Primal Scream

Primal Scream live in Toronto, Friday November 4th 2016, Danforth Music Hall

Words by Jacqueline Howell,  Photography by Dave MacIntyre

“I was blind, now I can see

You made a believer out of me
I was blind, now I can see
You made a believer out of me

I’m movin’ on up now
Getting out of the darkness
My light shines on
My light shines on
My light shines on

I was lost
Now I’m found
I believe in you
I got no bounds
I was lost
Now I’m found
I believe in you
I got no bounds

I’m movin’ on up now
Getting out of the darkness
My light shines on” (Primal Scream)

It’s the weekend we set the clocks back, when the shorter day pre-winter blahs start to creep in.  The weather may have changed forever on the globe, giving this city a ridiculously long and ridiculously hot summer, but the creeping darkness comes on like always. And just in time, 18 months after their last stop in town, Primal Scream is back to give the city a needed November injection of innate cool, psych swirls, steady beats and maraca shakes.

For my part, I’m holding up the barrier keeping time with my empty cider can like a tambourine. When I catch myself doing this, I stop and put it down, but for once, choose the barrier over the nearby bar because this intro is too good to not be front row for. Well known fans of so many Indie/British Rock bands as we are, my co-pilot and I have already decided in advance that tonight’s gig seamlessly fits our notion of a private kick-off for our upcoming trip to Somerset, U.K. in a week’s time, to the season defying, weather indifferent indoor Weekender known as Shiiine On, a very good, immersive 3 days at a special and strange place called Butlin’s. And all that’s before we even hear Bobby Gillespie launch the gig with “Movin’ on Up”, and its perfect refrain “my light shines on. My light shines on. My light shines on.”

The crowd is eager to welcome back The Scream and Bobby Gillespie, stalwart musician and band founder, with an uncharacteristic level of almost teenager-like vocalization. Cries from around the venue come “BOBBY!” “BOBBY!” all from men. And no doubt, among them are returning fans from last year’s gig and all who came to wish the singer well after his serious 7-foot high fall from a speaker stack while performing last June in Switzerland. Gillespie looks and sounds in fine form, still early-20s slim and ageless. People who can remain the same, as time does a number on us all, are to be applauded, and cherished, especially up on our musical stages. It’s not always possible, and it rarely comes easily (like it did when our twenties implied we’d live forever on three hours sleep and fast food). Gillespie seemed, quite naturally, as if he fell out of a late 60s fold in time when The Scream hit the scene, and all these years later that timeless Brian Jones cool is intact. And nothing keeps Bobby from visiting and leaning over the edge of the stage as ever. He’s fine, he’s great. And with time, the 1990 moment of Primal Scream’s biggest hit has become as important to a generation as the 60s was to musicians forming in the 1980s. We are among that generation, and will always be flag-bearers.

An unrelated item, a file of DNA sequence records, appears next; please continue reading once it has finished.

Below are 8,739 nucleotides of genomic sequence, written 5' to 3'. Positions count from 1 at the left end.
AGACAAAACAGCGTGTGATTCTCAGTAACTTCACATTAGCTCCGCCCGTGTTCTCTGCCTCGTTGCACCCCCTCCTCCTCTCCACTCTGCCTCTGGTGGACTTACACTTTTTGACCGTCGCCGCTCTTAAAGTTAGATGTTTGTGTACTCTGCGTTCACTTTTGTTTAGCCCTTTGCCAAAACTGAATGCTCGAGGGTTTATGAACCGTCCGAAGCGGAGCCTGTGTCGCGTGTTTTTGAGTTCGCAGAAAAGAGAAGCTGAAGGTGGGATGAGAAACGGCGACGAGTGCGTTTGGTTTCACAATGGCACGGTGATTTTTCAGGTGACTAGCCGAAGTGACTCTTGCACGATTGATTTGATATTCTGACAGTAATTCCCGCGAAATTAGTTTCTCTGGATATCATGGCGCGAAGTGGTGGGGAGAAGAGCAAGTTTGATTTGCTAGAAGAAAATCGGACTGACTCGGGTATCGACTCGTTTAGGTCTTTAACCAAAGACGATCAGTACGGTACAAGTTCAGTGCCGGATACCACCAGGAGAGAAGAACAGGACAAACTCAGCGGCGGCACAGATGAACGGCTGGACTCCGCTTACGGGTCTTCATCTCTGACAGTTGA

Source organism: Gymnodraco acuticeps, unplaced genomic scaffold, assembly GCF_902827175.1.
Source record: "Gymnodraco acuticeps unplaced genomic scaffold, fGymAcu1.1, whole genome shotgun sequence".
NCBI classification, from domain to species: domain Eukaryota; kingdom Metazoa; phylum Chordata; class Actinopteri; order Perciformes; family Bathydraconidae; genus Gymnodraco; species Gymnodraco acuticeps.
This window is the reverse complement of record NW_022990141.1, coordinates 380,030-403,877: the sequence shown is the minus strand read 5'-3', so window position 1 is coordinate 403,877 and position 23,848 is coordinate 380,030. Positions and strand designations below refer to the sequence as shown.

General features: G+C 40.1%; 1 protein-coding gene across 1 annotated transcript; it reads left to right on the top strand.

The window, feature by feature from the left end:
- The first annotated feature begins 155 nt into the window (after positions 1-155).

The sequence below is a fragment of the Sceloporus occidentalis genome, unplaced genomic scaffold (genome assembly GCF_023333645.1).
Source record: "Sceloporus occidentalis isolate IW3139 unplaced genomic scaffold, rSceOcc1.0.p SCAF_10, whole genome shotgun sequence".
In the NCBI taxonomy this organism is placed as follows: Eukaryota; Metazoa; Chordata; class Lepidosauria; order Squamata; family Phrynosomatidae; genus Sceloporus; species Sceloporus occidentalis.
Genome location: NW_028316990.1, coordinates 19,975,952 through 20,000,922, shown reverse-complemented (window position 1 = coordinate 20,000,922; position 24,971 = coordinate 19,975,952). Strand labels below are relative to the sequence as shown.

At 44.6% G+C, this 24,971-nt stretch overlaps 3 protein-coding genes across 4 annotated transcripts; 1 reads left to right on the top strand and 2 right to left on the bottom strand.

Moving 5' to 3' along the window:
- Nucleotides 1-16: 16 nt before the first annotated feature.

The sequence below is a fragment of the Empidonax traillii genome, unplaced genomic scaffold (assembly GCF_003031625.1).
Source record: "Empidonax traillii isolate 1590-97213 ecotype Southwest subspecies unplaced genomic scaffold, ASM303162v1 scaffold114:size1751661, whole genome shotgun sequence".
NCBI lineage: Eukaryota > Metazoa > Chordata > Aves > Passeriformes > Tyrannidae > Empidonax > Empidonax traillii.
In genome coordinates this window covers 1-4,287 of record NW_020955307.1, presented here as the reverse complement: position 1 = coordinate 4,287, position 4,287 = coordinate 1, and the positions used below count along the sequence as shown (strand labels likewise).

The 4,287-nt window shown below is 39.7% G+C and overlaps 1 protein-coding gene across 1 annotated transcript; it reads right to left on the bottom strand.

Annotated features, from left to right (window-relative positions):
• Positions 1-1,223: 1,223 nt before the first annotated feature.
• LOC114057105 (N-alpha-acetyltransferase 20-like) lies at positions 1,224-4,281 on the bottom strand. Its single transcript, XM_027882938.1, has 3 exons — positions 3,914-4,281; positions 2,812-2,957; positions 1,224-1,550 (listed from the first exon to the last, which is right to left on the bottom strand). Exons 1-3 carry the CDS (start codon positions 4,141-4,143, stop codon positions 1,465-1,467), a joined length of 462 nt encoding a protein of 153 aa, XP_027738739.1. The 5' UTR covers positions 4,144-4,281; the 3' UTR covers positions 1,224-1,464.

A lot of bands aimed to hit a very specific musical mark with shared references in and around 1990, but the precise few who landed the arrow squarely and firmly, like Primal Scream, created out of nostalgia and musical love a new form, a new mix of sounds that is alchemy: a dash of gospel vocal, but just the right amount. A horn section that feels real even though it sometimes comes out of a machine, as it does on most stages of modern music. A front man we can believe in, as the years roll on. A cool that is well-earned, not fabricated. That sometimes blooms out of sitting behind the drums of one iconic band and deciding how you might do it differently, in your own band. A band whose roster music fans follow as close as the football news, because more often than not, the fill-in and guesting musicians that come to town have been in other iconic bands and are always a thrill to hear. 

The Scream play four songs from their newest, Chaosmosis, the well-reviewed March 2016 release they’ve been touring. These fit quite well into the must-play classic Scream tracks like “Swastika Eyes” and “Loaded”. (I-D Magazine quotes Gillespie as classifying the new music as “Ecstatic Depressive Realism” which sounds about right for these strange times we are in- and illustrative of this mood are titles like “Trippin’ on Your Love” and “(Feeling Like A) Demon Again”. 

Primal Scream ends their main set with a long and fantastic arrangement of “Loaded” that is absolutely perfect. They come back and do an encore ending with “Come Together”, leaving a music hall full of people with a vibe we once publicly celebrated, without embarrassment, as “loved up”. All of it is eaten up by the crowd, none barreling for the exits, all knowing what’s good for them, they stay until the end. As they finally spill out to the laneways and pubs of The Danforth, on a beautiful Friday night, the mood continues along this way, in good cheer, in good times. It all reminds us that Toronto is very fortunate to be a good music city in difficult times, in large part, because so many iconic British artists continue to visit us year after year. Because how often can we get over to see them?

Primal Scream in Toronto May 2015

Leave a Reply